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Interview with Siddharth Chatterjee, UN Resident Coordinator in China, on the Beijing Winter Olympics and Paralympics

Siddharth Chatterjee (pictured) during the interview. Credit: Guanxin He/Beijing Daily

BEIJING, Dec 23 2021 (IPS) - The interview was originally conducted by Beijing Daily.

Beijing Daily: The world is paying attention to whether the Beijing Winter Olympic Games can be successfully held 6 months after the Tokyo Olympics in the face of COVID-19. How do you evaluate the preparations for the Beijing Winter Olympics? What is the key to the success of the Beijing Winter Olym-pics? What kind of signal will the successful hosting of the Beijing Winter Olympics send to the world?

Siddharth Chatterjee: Let me start by echoing the UN General Assembly Resolution 76/13 on “Building a peaceful and better world through sport and the Olympic ideal”. It expresses the expectation that “the Olympic Winter Games Beijing 2022 will be a meaningful opportunity to harness the power of sport to advance the world by fostering an atmosphere of peace, development, resilience, tolerance and understanding, and welcoming all the delegations of National Olympic and Paralympic Committees to participate in the Games.”

At a time when the world is battling against the COVID-19 pandemic, solidari-ty and friendship among nations have never been more important. Let me take this opportunity to commend Mr. Thomas Bach the President of the In-ternational Olympic Committee for his courageous and inspirational leadership. He has said, “Solidarity is not just about respecting each other, but also helping each other and being part of a community,”.

The IOC, the Beijing Organising Committee along with the Government of China have made it clear that preparations for the games are in its final stag-es and are being carried out in a safe and orderly manner, and I support the adherence to all relevant public health measures in response to the COVID-19 pandemic.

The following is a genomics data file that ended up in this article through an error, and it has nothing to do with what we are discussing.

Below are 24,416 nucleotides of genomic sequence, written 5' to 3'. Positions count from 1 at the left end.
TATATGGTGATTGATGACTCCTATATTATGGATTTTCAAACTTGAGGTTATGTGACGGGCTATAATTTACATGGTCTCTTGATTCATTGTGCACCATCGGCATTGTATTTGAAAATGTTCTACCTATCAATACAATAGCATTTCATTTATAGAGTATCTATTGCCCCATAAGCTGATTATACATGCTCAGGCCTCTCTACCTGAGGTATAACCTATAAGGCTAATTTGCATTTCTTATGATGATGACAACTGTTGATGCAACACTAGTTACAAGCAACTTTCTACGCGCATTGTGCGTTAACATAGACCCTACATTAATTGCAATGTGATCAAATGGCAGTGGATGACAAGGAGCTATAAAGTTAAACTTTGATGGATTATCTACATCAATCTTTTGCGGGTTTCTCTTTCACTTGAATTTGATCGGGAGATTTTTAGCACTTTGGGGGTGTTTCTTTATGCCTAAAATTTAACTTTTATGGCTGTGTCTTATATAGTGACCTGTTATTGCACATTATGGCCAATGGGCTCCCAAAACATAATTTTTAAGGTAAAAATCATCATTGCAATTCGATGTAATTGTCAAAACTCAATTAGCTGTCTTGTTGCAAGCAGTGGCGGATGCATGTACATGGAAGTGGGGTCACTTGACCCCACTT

It will also be critical for all Member States to observe the Olympic Truce, and ensure the safe passage, access and participation of athletes, officials and all other personnel taking part in the Olympic and Paralympic Winter Games.

Beijing Daily: The Winter Olympic Games will begin soon. Have you been doing any work related to the Winter Olympic Games recently? What will you do during the Winter Olympics? How does the success of the Winter Olympic Games or Olympics relate to the goals and objectives of the United Nations in your mind?

Siddharth Chatterjee: I am delighted my boss the UN Secretary-General António Guterres has accepted an invitation from the International Olympic Committee to attend the Beijing Winter Games. I echo his wise words, when he said that “the Olympic spirit brings out humanity’s best: Teamwork and solidarity. Talent. Tolerance.”

The UN has long recognized the contribution of sport for development and peace, and collaboration between the IOC and the UN has played a central role in spreading the acceptance of sport as a means to promote mutual un-derstanding, friendship, tolerance, non-discrimination, and achievement of the Sustainable Development Goals.

The 2008 Paralympic Games in Beijing are a prime example of how the games can affect a society. Winning the right to host the 2008 Games trig-gered action by the Government to improve the lives of people with disabilities and protect their rights as equal members of society. New legislation on ac-cessibility was passed and, in the seven years leading up to the Games, Chi-na spent more than US$ 150 million on making 14,000 facilities accessible throughout the country.

It was during the 2008 Olympic and Paralympic Games, that we also saw a key partnership between UN entities in China, including UN Volunteers and the UN Development Programme and key Chinese volunteer organizations, increasing the impact and elevating the spirit of volunteerism throughout Chi-na.

For the Beijing Winter Games, the UN Volunteers programme along with the UN Development Programme will take part in an innovative project to promote sustainable urban development through volunteer service.

Nelson Mandela once said: “Sport can create hope, where once there was only despair. It is more powerful than governments in breaking down racial barriers. It laughs in the face of all types of discrimination.” The UN family in China is ready to show its support and play its part to ensuring the success of these upcoming games.

Siddharth Chatterjee (pictured) practicing yoga in his office during lunch break.